BRISBANE, Australia -- Defending champion Andy Murray advanced to the Brisbane International final after fifth-seeded Kei Nishikori retired with an injured left knee during their semifinal on Saturday.
Nishikori led 4-1 in the first set before Murray went on a roll, winning the next eight games to lead 6-4, 2-0 when the Japanese player called it quits, two games after receiving medical treatment at the end of the first set.
The reigning Olympic and U.S. Open champion will next play Grigor Dimitrov, who is starting to live up to his reputation as a star-in-the-making by reaching his first ATP Tour final with a 6-3, 5-7, 7-6 (5) over 2006 Australian Open finalist Marcos Baghdatis.
The 21-year-old Bulgarian, the youngest player in the top 50, raced to a 3-0 lead in eight minutes to establish the only break of the first set and then was up a break in the second before No. 38-ranked Baghdatis hit back to take the match into a third set.
Baghdatis saved a breakpoint to force a tiebreaker and then was stunned when he received a time violation penalty -- losing his first serve -- when he was down a mini break. The ATP has modified its rules for 2013 to make it easier for chair umpires to caution players about slow play and Baghdatis had already been warned for taking too long between service points.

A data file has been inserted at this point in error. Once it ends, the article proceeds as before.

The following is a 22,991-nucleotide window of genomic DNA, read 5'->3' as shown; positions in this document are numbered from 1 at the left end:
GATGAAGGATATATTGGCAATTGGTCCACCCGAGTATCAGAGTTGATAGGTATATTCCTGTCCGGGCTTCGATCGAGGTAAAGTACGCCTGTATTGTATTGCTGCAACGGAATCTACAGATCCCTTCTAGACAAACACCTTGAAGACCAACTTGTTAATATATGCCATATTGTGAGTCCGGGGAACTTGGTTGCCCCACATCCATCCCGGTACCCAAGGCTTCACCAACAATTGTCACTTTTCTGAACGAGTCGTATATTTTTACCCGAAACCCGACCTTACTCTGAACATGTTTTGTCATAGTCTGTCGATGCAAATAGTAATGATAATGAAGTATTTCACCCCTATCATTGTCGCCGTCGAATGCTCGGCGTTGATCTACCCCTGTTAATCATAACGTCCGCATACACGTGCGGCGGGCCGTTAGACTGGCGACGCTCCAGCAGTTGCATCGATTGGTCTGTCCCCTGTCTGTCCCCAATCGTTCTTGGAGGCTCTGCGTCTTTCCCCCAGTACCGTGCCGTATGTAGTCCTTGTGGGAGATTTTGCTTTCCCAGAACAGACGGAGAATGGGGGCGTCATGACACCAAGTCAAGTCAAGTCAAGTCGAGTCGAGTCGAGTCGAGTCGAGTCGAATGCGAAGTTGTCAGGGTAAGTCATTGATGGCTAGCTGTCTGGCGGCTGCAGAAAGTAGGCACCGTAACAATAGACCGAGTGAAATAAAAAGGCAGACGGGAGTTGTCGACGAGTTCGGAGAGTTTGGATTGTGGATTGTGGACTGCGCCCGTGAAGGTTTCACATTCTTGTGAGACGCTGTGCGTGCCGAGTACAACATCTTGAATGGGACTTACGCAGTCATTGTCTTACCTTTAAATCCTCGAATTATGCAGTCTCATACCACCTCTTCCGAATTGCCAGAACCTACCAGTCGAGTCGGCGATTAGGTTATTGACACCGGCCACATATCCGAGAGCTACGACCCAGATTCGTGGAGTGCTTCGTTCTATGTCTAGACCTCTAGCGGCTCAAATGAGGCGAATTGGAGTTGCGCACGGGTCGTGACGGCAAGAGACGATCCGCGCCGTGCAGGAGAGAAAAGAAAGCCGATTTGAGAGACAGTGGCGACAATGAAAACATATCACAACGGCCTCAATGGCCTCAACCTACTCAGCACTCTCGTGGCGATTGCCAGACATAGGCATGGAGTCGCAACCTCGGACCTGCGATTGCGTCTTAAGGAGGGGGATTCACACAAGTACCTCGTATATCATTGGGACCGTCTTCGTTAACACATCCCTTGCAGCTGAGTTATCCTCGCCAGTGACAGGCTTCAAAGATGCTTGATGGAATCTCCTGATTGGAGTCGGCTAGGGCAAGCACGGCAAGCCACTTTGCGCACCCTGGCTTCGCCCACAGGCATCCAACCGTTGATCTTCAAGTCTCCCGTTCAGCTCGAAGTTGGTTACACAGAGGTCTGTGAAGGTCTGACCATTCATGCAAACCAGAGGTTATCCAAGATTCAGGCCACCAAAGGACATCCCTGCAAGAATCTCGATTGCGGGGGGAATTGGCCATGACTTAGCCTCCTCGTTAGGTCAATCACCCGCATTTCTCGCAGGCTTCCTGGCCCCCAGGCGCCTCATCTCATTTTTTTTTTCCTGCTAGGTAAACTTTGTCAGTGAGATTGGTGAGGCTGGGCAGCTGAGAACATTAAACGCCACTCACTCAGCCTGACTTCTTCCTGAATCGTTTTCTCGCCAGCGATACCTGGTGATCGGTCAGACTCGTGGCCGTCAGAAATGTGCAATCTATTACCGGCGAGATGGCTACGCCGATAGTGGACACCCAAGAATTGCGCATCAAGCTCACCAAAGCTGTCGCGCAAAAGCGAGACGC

He fought back in the tiebreaker but Dimitrov came up with a stunning backhand which ultimately turned the match.
It was another big win in this tournament for Dimitrov, who changed coaches in the off season and has been working in Sweden. He has beaten second-seeded Milos Raonic and seventh-seeded Jergen Melzer en route to his first final.
He reached semifinals at Queen's, Bastad and Gstaad in 2012 and set he'd set the goal with his new coaches to reach a final in the first week of the season.
"We were actually pretty serious about it, and now that it happened, I was in the locker room and my coach was like, 'Well, I told you so,"' he said. "Definitely every tournament I play of course I want to be in the final."
Q. People said at one point Roger Federer like. Did you think that was a lot to live up to, and was that weighing you down at all do you think?
GRIGOR DIMITROV: Weighing me down? What for? No, not at all. Total opposite. People can judge anyway, right? Again, Roger is Roger; I'm me.
I haven't won a title yet even though I'm in the final. Yeah.